Elise Joonas successfully defended her doctoral thesis “Evaluation of metal contaminant hazard on microalgae with environmentally relevant testing strategies” on May 12th at University of Tartu.
Prof. Kalle Olli, Estonian University of Life Sciences and University of Tartu
Dr. Villem Aruoja, National Institute of Chemical Physics and Biophysics
Dr. Anne Kahru, National Institute of Chemical Physics and Biophysics
Dr. Giulia Cheloni, French National Centre for Scientific Research (CNRS) (France)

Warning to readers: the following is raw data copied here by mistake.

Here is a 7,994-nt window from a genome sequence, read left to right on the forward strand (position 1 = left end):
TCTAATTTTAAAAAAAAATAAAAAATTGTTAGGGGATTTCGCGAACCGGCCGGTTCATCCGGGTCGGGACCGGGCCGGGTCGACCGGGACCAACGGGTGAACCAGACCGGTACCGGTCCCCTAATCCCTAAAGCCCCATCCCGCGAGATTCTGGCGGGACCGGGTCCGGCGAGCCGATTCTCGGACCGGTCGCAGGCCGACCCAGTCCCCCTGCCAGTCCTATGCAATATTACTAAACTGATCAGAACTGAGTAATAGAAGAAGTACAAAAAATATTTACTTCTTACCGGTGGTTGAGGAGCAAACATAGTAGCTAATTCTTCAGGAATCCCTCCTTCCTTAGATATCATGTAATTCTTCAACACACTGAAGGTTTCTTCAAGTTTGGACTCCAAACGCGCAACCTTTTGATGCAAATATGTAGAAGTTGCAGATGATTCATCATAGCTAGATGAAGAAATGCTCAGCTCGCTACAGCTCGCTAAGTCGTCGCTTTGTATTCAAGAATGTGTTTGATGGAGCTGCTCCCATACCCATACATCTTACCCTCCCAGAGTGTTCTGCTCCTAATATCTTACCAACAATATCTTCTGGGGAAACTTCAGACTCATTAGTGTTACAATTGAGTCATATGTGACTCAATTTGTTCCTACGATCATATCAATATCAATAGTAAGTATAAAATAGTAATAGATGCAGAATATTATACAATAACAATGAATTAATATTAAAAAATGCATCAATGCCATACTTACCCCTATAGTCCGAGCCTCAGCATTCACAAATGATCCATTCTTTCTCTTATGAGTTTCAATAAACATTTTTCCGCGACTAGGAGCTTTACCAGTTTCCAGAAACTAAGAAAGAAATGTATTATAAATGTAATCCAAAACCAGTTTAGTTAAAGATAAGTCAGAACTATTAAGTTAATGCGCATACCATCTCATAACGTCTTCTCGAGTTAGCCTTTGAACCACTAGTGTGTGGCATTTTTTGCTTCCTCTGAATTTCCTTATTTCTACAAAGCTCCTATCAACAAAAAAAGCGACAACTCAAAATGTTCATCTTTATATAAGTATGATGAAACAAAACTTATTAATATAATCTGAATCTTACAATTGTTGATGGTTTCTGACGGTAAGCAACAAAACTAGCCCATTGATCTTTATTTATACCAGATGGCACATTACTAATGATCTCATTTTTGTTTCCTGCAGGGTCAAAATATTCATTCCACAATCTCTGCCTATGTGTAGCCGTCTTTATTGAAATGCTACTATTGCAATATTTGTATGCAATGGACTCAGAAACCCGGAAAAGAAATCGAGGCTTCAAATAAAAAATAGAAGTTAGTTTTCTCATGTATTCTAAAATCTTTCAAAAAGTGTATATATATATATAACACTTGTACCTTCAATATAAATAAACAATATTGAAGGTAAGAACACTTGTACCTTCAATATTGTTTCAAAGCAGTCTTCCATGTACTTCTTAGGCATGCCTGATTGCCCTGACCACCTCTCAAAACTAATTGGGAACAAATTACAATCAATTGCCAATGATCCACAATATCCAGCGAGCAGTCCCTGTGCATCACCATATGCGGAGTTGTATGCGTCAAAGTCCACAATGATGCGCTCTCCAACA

Waterbodies are particularly at risk of anthropogenic metal contamination, because they are the final sink for these non-degradable substances. In this thesis, the hazard of metal contaminants was tested on microalgae – the basis of aquatic food webs. Focus was chiefly on emerging pollutants – metal oxide nanoparticles and doped rare earth element oxides. These materials are critical in sustainable energy production, but need to be thoroughly characterized for toxic effects due to their high bioactivity and potential for multifaceted toxic effects, respectively. In parallel, the known algicide copper was used in developing novel multispecies assays. Contaminant effects were studied in non-standard environmentally relevant experiments to better understand, how results translate from lab to field. We saw that metal nanoparticles were less toxic in natural water compared to usual synthetic medium, due to the protective effect of natural dissolved organic matter. Due to an up to 50-fold difference in resilience to inhibition by nanoparticles, it is useful to conduct experiments on various species. By measuring non-standard parameters, we found that rare earth elements affect algae either by directly damaging membranes or indirectly by binding essential nutrients. Titanium dioxide nanoparticles hindered growth by amassing around algal cells, while a non-standard stress parameter showed the cells’ photosynthetic capacity within these clumps was not greatly damaged. In multispecies assays algae were generally indifferent to the presence of other species in their response to copper. Cultures containing a mix of species produced more biomass even in contaminated water, due to the multispecies mix more likely containing highly productive or more toxicant-resilient species. Finally, we recommend to focus more on algal functional traits in ecotoxicology. Traits were good predictors of biomass production ability and resiliency to toxicants.